Sunday, February 02, 2014

Painting Beehives at The Beehive




Today we've been busy constructing our beehives and painting them in the old barn. I ordered these national hives from a seller on ebay last year and it's taken until now to get to this point in the chores list. 

We're hoping that we can finish painting them next weekend and aim to get them out where we want to site them in the next couple of weeks so that the smell of the paint dissipates before the bees arrive. We've ordered a nuc from a breeder in Sussex who expects them to be ready by late May. Plenty more time to read further and panic more!

We should get our planning permission (or refusal) back this week sometime.  We're hoping that there won't be any problems considering we're re-building and slightly modifying something that is already there, but planning permission is a funny animal these days. Keep your fingers crossed for the Beehive this year in both the flying and human varieties!



Sunday, January 19, 2014

A Sunny Sunday setting a false sense of security

Okay, okay, so the title for this entry encompasses alliteration but that wasn't really my intention!!

It's a glorious day outside today, what with all the rain we've been having yet again, one should be filled with gladness, rather than that rather cynical sense of doom that this delightful mock March day will soon be underneath a few centimetres of snow or, at the very least, the carpet of green shoots appearing in my front garden will be shocked to death or burnt brown through a late cold snap.

However, rather than dwelling in this frame, we have taken advantage of the warmth and sunshine to get outside and do some desperate tidying and sorting out after a good long walk over the fields with the dog this morning.




The chooks have been recipients of their annual rake over ;-)  We rake the top layer of muck off their run area and then re-lay it with fresh bark and wood chippings from a local horse yard. We've also decided to lift some of their run off the ground because they've been living in a quagmire since the rain began and I feel desperately sorry for them. We have put a couple of pallets in to give them an island higher than the swamp and the other is for them to have their waterer on so that it doesn't continually get crap kicked into it.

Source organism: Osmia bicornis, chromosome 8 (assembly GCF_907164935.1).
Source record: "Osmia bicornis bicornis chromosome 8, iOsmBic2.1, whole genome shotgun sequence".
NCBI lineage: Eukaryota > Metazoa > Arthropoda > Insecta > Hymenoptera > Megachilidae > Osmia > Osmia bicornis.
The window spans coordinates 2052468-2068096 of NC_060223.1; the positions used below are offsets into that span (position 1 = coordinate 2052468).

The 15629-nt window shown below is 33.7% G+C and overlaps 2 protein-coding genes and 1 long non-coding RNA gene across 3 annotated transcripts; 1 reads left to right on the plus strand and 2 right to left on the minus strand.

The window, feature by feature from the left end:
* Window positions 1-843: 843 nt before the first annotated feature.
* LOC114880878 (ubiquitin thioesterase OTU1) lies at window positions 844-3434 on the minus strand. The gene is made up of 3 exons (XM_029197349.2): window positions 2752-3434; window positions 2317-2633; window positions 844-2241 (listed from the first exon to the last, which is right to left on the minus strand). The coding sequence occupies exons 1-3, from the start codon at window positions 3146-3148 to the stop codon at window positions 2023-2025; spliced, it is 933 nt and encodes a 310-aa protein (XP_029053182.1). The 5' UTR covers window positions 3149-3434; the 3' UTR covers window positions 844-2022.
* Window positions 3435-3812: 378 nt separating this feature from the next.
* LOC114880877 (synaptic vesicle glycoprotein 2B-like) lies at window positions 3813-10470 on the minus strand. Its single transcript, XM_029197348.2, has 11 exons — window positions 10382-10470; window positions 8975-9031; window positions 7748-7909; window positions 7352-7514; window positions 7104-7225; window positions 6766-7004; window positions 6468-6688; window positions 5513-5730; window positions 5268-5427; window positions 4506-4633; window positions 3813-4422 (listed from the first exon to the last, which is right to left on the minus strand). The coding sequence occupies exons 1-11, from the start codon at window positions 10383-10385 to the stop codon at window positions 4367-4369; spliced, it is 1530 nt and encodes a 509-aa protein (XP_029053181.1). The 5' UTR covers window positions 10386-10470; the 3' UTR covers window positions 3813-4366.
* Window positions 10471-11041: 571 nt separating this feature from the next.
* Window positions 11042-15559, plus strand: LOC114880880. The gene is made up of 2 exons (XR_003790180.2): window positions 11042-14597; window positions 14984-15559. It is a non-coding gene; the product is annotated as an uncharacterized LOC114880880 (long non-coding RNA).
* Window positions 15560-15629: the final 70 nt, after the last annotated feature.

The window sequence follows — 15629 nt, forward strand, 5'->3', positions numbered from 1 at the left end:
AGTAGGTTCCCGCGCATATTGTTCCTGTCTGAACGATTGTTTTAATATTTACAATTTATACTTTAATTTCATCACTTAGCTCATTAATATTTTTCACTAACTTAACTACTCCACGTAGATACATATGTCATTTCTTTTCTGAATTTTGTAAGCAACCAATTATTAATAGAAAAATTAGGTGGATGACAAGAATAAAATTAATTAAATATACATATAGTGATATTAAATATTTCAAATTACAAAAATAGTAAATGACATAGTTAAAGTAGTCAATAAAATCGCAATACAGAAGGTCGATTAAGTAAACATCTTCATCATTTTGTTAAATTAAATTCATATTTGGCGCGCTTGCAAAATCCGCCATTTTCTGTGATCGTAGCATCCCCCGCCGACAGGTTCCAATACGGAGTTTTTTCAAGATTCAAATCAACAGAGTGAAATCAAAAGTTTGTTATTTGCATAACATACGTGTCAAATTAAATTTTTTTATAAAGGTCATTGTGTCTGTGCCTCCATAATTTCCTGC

Mr Beehive has been smashing up various parts of the patio and back path still on the search for where various drains go. We 'think' we've finally found the majority of outlets, many of which were just hidden over with a patio slab and sand. This could well have been partially to blame to our flood in 2012.

We're currently awaiting the return of our planning permission to see whether or not we get the go ahead for knocking down our old garage/barn before it falls down and rebuilding a new garage/studio/annexe. Hopefully, if we do, we should start on this over the summer. It will give us a spare bedroom alongside a studio area that Mr Beehive could use when he works from home and where I will take my sewing. We might have to evict the drum kit there too!

Other new things this year will are the fact I'm now back playing my clarinet again on a regular basis. I'm currently playing with a local wind ensemble. Interestingly I was asked to play through a lady I met on a beekeeping course, who I'm hoping will mentor me when we get our bees...which are still on the horizon. We now have our hives, but they need painting and assembling. They will go right in the far corner of this picture:



I think we'll either need another one of these sunny days for this...or a new garage that isn't going to leak all over newly painted hives!